The evolution of pore size distributions during sediment consolidation controls critical parameters such as porosity and permeability. Two phenomenological models are developed that describe the evolution of pore size distributions during stress induced consolidation. The first model predicts the evolution of pores subjected to an applied stress for systems in which all pores deform equally irrespective of size; in the second model, the rate of pore deformation decreases with size (i.e., smaller pores deform less readily than larger ones). To determine which model best describes the behavior of clay-rich rocks during consolidation, cumulative void volume curves from consolidation experiments carried out on Boston Blue Clay are compared with results from numerical simulations. While the uniform deformation model is able produce a good fit during the initial stage of the consolidation (0.1-1. MPa), it is unable to capture system behavior at elevated stresses (1-10. MPa). By contrast, the size dependent deformation model produces excellent fits with the data at both initial and later stages of consolidation. Furthermore, the model shows that size dependent behavior is restricted to pores with radii of <. 100. nm; significantly, small pores may be up to 47% less compressible than large pores. Crucially, by comparing sediments from different burial depths but possessing similar mineralogical compositions, the framework can be used to assess the behavior of natural sediments under geological conditions.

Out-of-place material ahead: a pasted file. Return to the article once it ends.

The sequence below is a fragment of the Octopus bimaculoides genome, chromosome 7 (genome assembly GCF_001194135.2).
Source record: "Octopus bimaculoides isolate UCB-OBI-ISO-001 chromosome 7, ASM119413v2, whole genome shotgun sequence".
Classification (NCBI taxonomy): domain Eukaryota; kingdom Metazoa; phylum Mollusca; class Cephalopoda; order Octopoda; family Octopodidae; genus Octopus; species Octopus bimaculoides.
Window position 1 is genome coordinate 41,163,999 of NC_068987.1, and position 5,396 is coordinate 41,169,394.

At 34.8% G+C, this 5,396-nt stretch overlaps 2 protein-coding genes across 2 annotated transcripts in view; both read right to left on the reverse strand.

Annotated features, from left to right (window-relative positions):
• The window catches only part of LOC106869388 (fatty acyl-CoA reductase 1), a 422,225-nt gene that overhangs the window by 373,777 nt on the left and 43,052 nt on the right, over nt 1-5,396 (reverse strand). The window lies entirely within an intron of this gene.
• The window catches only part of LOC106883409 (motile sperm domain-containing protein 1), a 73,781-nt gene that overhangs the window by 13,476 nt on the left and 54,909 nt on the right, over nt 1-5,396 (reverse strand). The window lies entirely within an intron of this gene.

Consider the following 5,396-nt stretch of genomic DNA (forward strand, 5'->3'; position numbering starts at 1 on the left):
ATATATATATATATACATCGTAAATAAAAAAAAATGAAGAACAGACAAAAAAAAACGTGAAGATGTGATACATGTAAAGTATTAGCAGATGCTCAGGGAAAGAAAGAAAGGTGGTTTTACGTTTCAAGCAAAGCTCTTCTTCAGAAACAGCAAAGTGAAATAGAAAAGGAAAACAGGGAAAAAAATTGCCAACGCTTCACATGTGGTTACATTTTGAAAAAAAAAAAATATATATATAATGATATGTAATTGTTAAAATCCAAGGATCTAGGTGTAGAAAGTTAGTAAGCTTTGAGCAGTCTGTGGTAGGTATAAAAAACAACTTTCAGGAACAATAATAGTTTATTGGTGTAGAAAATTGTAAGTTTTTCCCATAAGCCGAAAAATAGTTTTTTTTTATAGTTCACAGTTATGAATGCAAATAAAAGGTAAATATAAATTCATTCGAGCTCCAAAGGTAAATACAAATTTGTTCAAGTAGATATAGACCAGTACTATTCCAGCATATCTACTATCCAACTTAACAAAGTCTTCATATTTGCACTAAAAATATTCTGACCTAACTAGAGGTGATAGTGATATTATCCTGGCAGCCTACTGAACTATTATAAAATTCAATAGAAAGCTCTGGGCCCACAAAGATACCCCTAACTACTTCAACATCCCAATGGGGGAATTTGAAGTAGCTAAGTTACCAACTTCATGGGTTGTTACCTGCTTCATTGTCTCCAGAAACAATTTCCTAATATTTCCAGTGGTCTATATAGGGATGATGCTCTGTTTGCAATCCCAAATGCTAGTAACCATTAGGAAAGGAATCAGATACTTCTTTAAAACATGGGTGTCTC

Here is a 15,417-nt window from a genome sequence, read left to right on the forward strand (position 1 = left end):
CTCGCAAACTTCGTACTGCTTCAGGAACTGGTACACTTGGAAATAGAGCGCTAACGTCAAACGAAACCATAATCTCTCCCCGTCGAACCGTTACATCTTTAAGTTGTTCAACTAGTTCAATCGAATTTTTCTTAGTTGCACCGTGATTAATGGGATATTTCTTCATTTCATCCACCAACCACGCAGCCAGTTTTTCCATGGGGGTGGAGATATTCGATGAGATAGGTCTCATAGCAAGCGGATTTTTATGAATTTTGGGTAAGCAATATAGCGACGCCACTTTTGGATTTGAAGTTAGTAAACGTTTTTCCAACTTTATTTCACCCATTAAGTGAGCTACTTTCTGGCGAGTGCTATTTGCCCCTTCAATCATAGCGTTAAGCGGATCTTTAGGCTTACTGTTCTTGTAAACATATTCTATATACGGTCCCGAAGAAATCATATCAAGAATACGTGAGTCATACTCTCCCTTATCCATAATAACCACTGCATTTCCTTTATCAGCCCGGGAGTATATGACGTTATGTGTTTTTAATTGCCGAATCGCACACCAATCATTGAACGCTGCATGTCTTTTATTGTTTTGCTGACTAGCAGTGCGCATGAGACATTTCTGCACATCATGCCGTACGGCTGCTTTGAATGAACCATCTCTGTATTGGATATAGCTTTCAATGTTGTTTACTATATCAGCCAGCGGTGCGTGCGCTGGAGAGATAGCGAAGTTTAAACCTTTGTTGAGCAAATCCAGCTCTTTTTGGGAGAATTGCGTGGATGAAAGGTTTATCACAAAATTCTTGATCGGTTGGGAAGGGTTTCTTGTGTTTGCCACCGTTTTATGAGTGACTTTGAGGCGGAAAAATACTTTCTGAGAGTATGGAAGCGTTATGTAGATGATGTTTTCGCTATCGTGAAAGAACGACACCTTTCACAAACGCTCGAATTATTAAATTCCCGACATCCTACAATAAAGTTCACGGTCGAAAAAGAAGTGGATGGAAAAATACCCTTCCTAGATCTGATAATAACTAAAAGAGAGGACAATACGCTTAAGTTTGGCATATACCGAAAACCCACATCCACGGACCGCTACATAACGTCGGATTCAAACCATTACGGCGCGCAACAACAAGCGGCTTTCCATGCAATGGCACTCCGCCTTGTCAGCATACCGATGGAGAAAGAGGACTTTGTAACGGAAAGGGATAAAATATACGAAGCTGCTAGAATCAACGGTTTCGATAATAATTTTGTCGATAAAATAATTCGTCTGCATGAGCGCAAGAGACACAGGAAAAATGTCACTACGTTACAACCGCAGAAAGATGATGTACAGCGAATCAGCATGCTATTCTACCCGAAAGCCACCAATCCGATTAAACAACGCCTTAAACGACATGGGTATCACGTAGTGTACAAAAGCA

Bibliographical noteFunding Information:
SE thanks the Israeli Science Foundation for their generous support. RJDS received support from UT Geofluids . Peter Flemings, Julia Schneider, Yao You (University of Texas), John “Jack” Germaine (Massachusetts Institute of Technology) are thanked for useful discussions.
- Numerical modelling
- Pore size distribution